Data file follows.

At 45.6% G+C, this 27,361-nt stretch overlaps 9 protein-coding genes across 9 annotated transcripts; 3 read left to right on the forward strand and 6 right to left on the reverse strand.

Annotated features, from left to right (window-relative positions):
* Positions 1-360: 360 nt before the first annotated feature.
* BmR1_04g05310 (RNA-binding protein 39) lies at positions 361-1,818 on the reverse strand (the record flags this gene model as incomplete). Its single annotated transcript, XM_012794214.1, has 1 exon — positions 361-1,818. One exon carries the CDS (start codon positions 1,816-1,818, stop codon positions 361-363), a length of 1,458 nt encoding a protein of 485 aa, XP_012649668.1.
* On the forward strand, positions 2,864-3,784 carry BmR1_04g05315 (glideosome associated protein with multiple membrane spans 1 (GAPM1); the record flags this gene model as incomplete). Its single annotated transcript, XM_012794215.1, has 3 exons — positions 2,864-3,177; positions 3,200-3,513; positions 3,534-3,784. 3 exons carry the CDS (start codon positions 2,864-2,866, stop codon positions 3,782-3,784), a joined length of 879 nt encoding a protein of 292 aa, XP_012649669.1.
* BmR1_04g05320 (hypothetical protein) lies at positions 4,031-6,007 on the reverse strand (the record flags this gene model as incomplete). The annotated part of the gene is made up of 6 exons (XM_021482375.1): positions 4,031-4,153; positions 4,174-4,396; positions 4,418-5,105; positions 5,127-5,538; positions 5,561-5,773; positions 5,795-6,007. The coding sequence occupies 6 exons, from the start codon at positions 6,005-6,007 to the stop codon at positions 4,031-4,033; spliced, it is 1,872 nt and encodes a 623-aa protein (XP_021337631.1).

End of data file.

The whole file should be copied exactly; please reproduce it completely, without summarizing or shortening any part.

At 45.6% G+C, this 27,361-nt stretch overlaps 9 protein-coding genes across 9 annotated transcripts; 3 read left to right on the forward strand and 6 right to left on the reverse strand.

Annotated features, from left to right (window-relative positions):
* Positions 1-360: 360 nt before the first annotated feature.
* BmR1_04g05310 (RNA-binding protein 39) lies at positions 361-1,818 on the reverse strand (the record flags this gene model as incomplete). Its single annotated transcript, XM_012794214.1, has 1 exon — positions 361-1,818. One exon carries the CDS (start codon positions 1,816-1,818, stop codon positions 361-363), a length of 1,458 nt encoding a protein of 485 aa, XP_012649668.1.
* On the forward strand, positions 2,864-3,784 carry BmR1_04g05315 (glideosome associated protein with multiple membrane spans 1 (GAPM1); the record flags this gene model as incomplete). Its single annotated transcript, XM_012794215.1, has 3 exons — positions 2,864-3,177; positions 3,200-3,513; positions 3,534-3,784. 3 exons carry the CDS (start codon positions 2,864-2,866, stop codon positions 3,782-3,784), a joined length of 879 nt encoding a protein of 292 aa, XP_012649669.1.
* BmR1_04g05320 (hypothetical protein) lies at positions 4,031-6,007 on the reverse strand (the record flags this gene model as incomplete). The annotated part of the gene is made up of 6 exons (XM_021482375.1): positions 4,031-4,153; positions 4,174-4,396; positions 4,418-5,105; positions 5,127-5,538; positions 5,561-5,773; positions 5,795-6,007. The coding sequence occupies 6 exons, from the start codon at positions 6,005-6,007 to the stop codon at positions 4,031-4,033; spliced, it is 1,872 nt and encodes a 623-aa protein (XP_021337631.1).